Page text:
While preparing my recent Christmas dinner, the invariable phrase “sugarplums dancing in their heads” rolled through my mind.
Recently, I was looking at hoisin sauce recipes and thought star anise and Chinese five spice powder were basically Christmas-y flavours. Along with the sweetness invariably attached, these flavours made up what was in the classic confection, sugarplums. Along with honey, the sweetness of sugarplums come from dried fruit of some kind. It’s binding was done with a ground nut of some kind. This flavour is often seen in hoisin sauce with the presence of nutty sesame seeds. The comparisons were so natural, at least to me and my overthinking food dork brain, that a Sugarplum Hoisin Sauce was born.
Sugarplum Hoisin Sauce:
2 Tbsp raisins
2 Tbsp dried cherries (or your favourite dried fruit)
2 Tbsp toasted walnuts (I simply toast them in a dry pan over medium high heat until golden, about 3-4 minutes)
2 Tbsp honey
1/2 cup soy sauce
1/3 cup rice vinegar
1 tsp fennel seeds
1 tsp ground cinnamon
1/2 tsp ground allspice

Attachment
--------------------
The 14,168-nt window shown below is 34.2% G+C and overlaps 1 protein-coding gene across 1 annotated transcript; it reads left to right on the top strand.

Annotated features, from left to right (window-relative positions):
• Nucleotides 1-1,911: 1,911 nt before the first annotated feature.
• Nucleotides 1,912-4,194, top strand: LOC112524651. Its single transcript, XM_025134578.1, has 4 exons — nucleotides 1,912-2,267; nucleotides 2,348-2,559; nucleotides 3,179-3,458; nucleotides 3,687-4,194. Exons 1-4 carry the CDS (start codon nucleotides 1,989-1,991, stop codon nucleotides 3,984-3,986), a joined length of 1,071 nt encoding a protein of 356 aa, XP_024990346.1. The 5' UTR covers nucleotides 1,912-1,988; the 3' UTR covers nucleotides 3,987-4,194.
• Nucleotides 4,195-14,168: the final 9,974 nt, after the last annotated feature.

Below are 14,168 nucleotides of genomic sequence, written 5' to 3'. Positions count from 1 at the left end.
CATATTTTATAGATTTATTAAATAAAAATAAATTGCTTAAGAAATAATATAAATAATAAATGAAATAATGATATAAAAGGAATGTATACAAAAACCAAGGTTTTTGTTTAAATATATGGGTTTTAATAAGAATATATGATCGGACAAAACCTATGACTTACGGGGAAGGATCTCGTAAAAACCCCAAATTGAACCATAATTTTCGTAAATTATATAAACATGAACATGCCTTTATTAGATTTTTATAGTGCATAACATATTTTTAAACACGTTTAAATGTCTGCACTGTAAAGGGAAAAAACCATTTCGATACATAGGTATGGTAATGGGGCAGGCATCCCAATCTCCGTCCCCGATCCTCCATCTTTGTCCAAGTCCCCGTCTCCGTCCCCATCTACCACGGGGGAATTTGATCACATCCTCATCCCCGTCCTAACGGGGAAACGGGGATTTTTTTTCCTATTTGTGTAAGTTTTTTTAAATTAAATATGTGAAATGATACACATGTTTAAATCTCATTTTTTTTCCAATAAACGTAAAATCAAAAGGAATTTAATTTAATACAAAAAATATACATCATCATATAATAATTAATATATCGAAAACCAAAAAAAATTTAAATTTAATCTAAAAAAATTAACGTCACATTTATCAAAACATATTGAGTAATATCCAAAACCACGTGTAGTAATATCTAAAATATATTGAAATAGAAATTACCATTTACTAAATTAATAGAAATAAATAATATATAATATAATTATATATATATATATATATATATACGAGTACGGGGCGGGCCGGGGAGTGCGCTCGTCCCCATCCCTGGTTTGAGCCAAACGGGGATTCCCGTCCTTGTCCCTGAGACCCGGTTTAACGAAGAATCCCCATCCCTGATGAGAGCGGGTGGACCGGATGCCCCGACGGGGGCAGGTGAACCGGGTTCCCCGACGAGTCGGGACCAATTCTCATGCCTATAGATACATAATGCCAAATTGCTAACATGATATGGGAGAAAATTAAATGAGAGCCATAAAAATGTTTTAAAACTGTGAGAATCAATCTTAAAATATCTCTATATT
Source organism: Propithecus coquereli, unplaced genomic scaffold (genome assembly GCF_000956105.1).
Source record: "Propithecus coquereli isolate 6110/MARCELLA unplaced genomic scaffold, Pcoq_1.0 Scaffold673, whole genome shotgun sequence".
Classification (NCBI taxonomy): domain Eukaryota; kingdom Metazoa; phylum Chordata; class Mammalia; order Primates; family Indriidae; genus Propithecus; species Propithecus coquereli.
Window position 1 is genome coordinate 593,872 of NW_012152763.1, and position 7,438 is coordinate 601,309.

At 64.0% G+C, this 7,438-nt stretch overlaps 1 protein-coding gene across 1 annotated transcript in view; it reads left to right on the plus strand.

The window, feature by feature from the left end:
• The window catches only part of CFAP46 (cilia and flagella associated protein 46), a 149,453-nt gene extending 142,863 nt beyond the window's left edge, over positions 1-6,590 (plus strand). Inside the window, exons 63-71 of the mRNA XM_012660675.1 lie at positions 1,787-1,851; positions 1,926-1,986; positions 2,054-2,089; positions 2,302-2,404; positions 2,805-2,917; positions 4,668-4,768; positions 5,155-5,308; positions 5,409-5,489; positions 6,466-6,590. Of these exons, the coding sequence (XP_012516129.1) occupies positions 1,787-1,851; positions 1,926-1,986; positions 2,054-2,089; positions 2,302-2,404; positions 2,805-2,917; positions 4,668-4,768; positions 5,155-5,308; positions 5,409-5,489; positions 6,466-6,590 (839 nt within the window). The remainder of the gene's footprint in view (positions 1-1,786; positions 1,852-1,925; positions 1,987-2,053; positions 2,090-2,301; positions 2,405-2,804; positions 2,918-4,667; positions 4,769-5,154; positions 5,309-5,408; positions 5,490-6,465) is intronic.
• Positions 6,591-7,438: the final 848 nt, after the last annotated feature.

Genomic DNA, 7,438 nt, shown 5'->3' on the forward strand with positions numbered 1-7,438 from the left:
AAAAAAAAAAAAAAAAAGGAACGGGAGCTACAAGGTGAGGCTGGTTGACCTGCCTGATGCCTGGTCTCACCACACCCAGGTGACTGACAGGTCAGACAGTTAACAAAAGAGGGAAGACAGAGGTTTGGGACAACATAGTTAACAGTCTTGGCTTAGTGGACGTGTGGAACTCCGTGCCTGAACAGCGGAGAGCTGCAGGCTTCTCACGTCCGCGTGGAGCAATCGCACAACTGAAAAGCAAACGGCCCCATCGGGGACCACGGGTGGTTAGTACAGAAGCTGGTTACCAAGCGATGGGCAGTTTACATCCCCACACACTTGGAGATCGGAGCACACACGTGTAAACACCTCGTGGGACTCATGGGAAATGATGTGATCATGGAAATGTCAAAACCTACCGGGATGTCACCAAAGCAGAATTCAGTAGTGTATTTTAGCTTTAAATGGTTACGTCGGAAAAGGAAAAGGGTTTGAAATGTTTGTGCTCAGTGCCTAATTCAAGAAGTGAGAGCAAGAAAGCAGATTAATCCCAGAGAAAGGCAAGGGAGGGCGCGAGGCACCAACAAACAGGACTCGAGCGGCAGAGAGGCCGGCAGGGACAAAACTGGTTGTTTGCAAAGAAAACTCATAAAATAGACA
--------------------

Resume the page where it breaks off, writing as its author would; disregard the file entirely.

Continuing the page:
1/2 tsp grated nutmeg
Grind the fennel seeds, cinnamon, allspice and nutmeg together into a fine powder.
Add the raisins, dried cherries, walnuts, honey, soy sauce, vinegar and ground spices to a medium saucepan. Bring to a simmer over medium heat. Simmer for 10 minutes to soften the dried fruit. Transfer to a blender and purée until smooth. If it’s too thick, add a few tablespoons of rice vinegar or water to thin the purée to your preferred texture. Makes about 1 cup. Good for one month in the refrigerator.
To stir fry, add 1/4 cup prepared Sugarplum Hoisin Sauce to a wok over medium high heat along with 1/4 cup chicken or vegetable stock. Add 3 cups of thinly sliced mixed vegetables (bell peppers, carrots, celery, parsnips, snow peas, for example). Toss and stir constantly for 5-6 minutes. Allow most of the liquid to evaporate and cook the vegetables, coating the vegetables with the hoisin’s flavour. Serves 3-4 as a side.